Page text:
THE MOST disturbing thing isn't that Sen. Harry M. Reid (D-Nev.) accepted free ringside tickets to Las Vegas boxing matches, worth between several hundred and several thousand dollars each. It's that even when pressed the senator didn't see anything wrong with taking the freebies at the same time he was pushing federal legislation to oversee the industry. "I would be criticized if I didn't go," he said after the Associated Press broke the story. "It's just like going to an Ohio State football game, an Arizona State football game -- in Nevada, boxing is it."
Senate rules, which normally limit gifts to $50, don't bar more valuable presents from state and local governments, and the tickets in this case came from the Nevada Athletic Commission, a state agency. The rules don't even require that such gifts be disclosed, which reflects a problem with the rules, not with Mr. Reid's behavior.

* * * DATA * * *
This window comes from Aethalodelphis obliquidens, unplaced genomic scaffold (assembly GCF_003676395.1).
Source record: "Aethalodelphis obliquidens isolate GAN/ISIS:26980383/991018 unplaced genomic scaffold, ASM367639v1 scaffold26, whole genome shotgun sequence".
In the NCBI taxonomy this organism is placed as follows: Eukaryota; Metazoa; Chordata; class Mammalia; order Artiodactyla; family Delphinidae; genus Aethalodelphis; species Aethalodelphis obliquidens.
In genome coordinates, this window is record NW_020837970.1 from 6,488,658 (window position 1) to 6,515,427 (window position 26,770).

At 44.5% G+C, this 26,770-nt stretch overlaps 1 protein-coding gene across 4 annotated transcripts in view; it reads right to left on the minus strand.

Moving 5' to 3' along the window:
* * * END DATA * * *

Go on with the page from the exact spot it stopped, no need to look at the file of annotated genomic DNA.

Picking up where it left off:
Nor was Mr. Reid doing the athletic commission's bidding; to the contrary, he was pushing legislation it opposed, and there's no indication that he changed his position after attending the fights.
But commission officials were eager for an opportunity to lobby the senator -- and where better than ringside? This is the point of rules on gifts: It's unseemly for lawmakers to be accepting benefits from those who are trying to influence them on legislation. The Senate Ethics Manual cautions that lawmakers "should be wary of accepting any gift where it appears that the gift is motivated by a desire to reward, influence, or elicit favorable official action."
Sen. John McCain (R-Ariz.), who teamed up with Mr. Reid on the boxing legislation, got that point. As reported by the AP's John Solomon, Mr. McCain joined Mr. Reid at a championship fight in 2004 but paid $3,400 for tickets for himself and his wife. Mr. Reid explained the difference this way: "He came here to watch the fight, I came here to work for the state of Nevada and to watch the fight."
Mr. Reid first declared that he would continue to take free tickets, then reversed course the next day "to avoid even the faintest appearance of impropriety." Maybe he got an inkling: It's this culture of entitlement that offends ordinary Americans -- who don't get free ringside seats and who have to settle for pay-per-view.